Since the forest service is now in charge of mop-up on the Thomas Fire those estimates will almost certainly rise, said Cheryl Carrothers, spokeswoman for the service’s Pacific Southwest region.
“Incident costs take several months or sometimes years to be fully accounted for, and based on the figures I think aviation costs are not yet reflected in the total,” she said.
Those totals also do not reflect the costs incurred by other federal agencies with firefighting divisions, including the Bureau of Land Management, the U.S. Fish and Wildlife Service and the National Park Service, Carrothers said.
The federal government spent $2.35 billion on fire suppression in fiscal year 2017, and with fires raging throughout the American West – particularly in California and Montana – that tally will likely increase.
Those costs, particularly as it relates to the forest service, are particularly burdensome for the agency and makes it harder for managers to allocate money to other vital aspects of forest management. In 1995, fire suppression accounted for 19 percent of the agency’s budget. In 2015, it made up half.
“As more and more of the agency’s resources are spent each year to provide the firefighters, aircraft, and other assets necessary to protect lives, property, and natural resources from catastrophic wildfires, fewer and fewer funds and resources are available to support other agency work – including the very programs and restoration projects that reduce the fire threat,” a 2015 report released by the forest service said.
While taxpayers bear the brunt of fire suppression costs, the price tag of property damage is significant. The Wine Country fires rank as the costliest in terms of property damage in the history of California, with state Insurance Commissioner Dave Jones pegging insured losses at $9 billion.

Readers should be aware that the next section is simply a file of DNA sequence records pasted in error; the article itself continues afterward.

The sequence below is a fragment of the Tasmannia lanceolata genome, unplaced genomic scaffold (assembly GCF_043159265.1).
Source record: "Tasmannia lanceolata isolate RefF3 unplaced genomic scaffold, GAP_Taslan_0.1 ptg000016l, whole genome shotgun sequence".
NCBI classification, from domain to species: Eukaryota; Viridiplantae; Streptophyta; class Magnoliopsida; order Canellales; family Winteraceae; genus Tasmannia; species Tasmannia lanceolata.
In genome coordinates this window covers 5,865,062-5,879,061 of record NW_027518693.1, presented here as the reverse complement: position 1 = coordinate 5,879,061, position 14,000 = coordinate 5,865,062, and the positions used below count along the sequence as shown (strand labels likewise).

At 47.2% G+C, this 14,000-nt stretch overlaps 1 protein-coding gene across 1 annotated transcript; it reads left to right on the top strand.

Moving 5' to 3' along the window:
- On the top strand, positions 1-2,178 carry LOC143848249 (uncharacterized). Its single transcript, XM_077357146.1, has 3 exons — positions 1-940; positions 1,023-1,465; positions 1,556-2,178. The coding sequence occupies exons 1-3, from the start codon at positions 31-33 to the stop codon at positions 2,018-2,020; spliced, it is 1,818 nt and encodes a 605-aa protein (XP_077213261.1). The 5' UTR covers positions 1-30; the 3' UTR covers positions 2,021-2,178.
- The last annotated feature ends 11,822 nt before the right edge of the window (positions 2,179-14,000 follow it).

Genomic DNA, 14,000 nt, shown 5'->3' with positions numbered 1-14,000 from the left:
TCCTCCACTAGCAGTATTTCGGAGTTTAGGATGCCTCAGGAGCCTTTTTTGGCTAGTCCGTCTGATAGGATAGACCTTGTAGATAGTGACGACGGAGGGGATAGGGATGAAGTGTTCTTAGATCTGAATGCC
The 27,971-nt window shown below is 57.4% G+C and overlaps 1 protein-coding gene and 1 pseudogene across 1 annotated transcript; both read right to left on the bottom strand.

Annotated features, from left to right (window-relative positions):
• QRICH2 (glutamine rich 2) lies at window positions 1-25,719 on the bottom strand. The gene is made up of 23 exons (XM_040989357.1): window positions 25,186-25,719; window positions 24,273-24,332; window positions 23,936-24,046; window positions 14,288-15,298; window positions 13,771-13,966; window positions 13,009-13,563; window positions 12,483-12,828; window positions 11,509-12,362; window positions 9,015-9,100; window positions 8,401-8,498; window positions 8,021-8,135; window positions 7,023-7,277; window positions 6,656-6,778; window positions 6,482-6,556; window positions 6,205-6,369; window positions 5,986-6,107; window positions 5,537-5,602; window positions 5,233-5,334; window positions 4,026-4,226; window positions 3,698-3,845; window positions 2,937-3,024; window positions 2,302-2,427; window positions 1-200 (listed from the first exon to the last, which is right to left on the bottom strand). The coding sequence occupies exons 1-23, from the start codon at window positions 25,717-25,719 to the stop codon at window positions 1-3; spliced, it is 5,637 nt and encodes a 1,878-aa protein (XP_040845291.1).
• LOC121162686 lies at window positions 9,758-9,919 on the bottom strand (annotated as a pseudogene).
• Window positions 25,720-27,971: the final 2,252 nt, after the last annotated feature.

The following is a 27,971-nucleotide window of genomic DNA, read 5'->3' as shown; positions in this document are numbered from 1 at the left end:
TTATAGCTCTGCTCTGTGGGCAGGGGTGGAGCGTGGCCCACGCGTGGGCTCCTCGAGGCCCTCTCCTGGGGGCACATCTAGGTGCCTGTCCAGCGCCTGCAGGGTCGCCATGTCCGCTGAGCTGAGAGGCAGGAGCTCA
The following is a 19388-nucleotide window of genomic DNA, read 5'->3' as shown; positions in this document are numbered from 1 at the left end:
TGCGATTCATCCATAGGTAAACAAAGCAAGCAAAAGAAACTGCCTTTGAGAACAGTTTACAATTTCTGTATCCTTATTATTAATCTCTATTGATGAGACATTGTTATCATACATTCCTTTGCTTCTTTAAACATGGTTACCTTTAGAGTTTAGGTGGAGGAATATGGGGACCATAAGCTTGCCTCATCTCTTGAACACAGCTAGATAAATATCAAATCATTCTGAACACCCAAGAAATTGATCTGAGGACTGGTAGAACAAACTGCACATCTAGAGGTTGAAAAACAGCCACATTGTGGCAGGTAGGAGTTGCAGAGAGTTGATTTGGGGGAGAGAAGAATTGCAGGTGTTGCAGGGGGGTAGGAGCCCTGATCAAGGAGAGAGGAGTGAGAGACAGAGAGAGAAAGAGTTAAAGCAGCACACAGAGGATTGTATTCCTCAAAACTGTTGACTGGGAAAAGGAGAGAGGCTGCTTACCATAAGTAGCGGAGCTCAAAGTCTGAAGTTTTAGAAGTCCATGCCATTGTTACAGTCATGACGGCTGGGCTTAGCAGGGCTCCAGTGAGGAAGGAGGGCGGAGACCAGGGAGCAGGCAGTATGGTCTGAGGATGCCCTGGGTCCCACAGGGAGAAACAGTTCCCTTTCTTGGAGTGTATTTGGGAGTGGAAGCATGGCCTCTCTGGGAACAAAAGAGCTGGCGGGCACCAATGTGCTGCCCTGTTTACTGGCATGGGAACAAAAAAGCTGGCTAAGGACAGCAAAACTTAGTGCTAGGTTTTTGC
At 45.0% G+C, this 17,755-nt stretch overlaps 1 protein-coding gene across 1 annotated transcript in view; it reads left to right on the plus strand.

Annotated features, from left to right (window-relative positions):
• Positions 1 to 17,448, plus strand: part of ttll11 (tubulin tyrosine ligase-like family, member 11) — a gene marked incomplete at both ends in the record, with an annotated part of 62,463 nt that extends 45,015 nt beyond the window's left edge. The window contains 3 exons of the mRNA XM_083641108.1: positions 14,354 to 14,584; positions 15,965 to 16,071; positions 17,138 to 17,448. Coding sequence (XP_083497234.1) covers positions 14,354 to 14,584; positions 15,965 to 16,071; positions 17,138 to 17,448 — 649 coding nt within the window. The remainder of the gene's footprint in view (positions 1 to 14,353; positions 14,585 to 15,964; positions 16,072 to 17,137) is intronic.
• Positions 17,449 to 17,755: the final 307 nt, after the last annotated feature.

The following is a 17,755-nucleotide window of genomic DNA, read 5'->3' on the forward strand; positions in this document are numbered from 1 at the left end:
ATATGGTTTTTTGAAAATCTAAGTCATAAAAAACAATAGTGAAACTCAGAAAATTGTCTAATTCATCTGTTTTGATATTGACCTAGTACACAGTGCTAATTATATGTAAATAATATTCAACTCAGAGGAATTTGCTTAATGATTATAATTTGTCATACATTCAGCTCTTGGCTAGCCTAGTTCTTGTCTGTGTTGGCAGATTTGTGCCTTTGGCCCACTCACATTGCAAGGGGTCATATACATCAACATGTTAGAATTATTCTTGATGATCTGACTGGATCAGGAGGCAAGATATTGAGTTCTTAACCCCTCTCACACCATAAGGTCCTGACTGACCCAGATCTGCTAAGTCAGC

“These numbers not only represent staggering losses to tens of thousands of Californians,” Jones said. “The October wildfires that devastated whole communities and tragically cost 44 people their lives have now proven to be the most destructive and deadliest in our state’s history.”
The statewide total released in December ran $9.4 billion. That number is expected to spike significantly once the tally for the Thomas Fire is finalized: it destroyed at least 1,063 structures, damaged 280 others and ranks as the seventh most destructive fire in California history.
McLean says destructive wildfires like California saw in 2017 could be frequent if the Golden State’s winters don’t regularly provide enough precipitation.
“It could be several more years before we get the moisture content back to normal,” he said.
And with a bone-dry December and paltry snowpack kicking off the new year, 2018 could be another year that blackens California and leaves taxpayers with yet another hefty bill.
The United States hit a record for costly weather disasters in 2017, with wildfires, hurricanes, drought, flooding and tornadoes costing taxpayers $306 million according to the National Oceanic and Atmospheric Administration. The nation saw 16 disasters with damage exceeding $1 billion, and the total cost blew past the 2005 record of $215 billion.